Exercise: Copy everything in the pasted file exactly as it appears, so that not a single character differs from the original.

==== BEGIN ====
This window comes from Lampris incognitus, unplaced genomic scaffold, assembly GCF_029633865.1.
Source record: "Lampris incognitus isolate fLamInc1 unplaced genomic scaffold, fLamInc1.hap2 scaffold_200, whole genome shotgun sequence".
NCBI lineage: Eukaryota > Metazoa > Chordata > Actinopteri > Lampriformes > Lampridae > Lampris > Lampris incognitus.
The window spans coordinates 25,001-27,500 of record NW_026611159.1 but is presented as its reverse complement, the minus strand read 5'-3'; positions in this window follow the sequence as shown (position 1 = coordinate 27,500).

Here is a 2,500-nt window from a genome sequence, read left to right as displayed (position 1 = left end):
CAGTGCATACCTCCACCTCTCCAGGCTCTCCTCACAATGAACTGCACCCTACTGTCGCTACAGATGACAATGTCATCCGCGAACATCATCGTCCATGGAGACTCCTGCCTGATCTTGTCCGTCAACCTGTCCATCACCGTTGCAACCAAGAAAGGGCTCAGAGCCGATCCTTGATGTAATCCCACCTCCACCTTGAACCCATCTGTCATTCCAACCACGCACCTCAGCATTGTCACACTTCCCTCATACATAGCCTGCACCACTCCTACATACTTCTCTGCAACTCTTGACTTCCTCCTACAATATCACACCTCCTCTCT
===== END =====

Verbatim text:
This window comes from Lampris incognitus, unplaced genomic scaffold, assembly GCF_029633865.1.
Source record: "Lampris incognitus isolate fLamInc1 unplaced genomic scaffold, fLamInc1.hap2 scaffold_200, whole genome shotgun sequence".
NCBI lineage: Eukaryota > Metazoa > Chordata > Actinopteri > Lampriformes > Lampridae > Lampris > Lampris incognitus.
The window spans coordinates 25,001-27,500 of record NW_026611159.1 but is presented as its reverse complement, the minus strand read 5'-3'; positions in this window follow the sequence as shown (position 1 = coordinate 27,500).

Here is a 2,500-nt window from a genome sequence, read left to right as displayed (position 1 = left end):
CAGTGCATACCTCCACCTCTCCAGGCTCTCCTCACAATGAACTGCACCCTACTGTCGCTACAGATGACAATGTCATCCGCGAACATCATCGTCCATGGAGACTCCTGCCTGATCTTGTCCGTCAACCTGTCCATCACCGTTGCAACCAAGAAAGGGCTCAGAGCCGATCCTTGATGTAATCCCACCTCCACCTTGAACCCATCTGTCATTCCAACCACGCACCTCAGCATTGTCACACTTCCCTCATACATAGCCTGCACCACTCCTACATACTTCTCTGCAACTCTTGACTTCCTCCTACAATATCACACCTCCTCTCT